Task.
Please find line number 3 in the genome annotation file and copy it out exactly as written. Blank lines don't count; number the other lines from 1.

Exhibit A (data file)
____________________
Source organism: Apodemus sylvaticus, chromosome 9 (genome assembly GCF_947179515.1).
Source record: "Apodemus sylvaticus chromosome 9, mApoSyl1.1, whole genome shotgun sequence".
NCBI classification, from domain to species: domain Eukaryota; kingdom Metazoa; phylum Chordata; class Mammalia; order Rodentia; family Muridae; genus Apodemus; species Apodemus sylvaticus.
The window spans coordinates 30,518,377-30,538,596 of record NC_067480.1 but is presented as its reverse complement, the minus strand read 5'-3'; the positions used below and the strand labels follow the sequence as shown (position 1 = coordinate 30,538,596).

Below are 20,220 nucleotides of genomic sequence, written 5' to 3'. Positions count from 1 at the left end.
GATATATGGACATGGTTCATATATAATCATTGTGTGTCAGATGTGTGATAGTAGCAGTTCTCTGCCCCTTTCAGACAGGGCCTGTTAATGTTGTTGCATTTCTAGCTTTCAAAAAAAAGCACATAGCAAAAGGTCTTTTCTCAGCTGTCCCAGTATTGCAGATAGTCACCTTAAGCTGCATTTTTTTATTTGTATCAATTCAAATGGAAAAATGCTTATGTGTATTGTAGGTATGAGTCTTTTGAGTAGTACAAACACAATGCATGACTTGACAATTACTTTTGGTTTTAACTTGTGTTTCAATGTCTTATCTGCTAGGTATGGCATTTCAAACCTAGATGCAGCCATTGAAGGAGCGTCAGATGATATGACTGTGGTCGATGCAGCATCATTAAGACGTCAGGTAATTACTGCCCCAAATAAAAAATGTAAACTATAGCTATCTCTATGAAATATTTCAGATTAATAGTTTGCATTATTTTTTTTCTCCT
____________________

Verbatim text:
NCBI classification, from domain to species: domain Eukaryota; kingdom Metazoa; phylum Chordata; class Mammalia; order Rodentia; family Muridae; genus Apodemus; species Apodemus sylvaticus.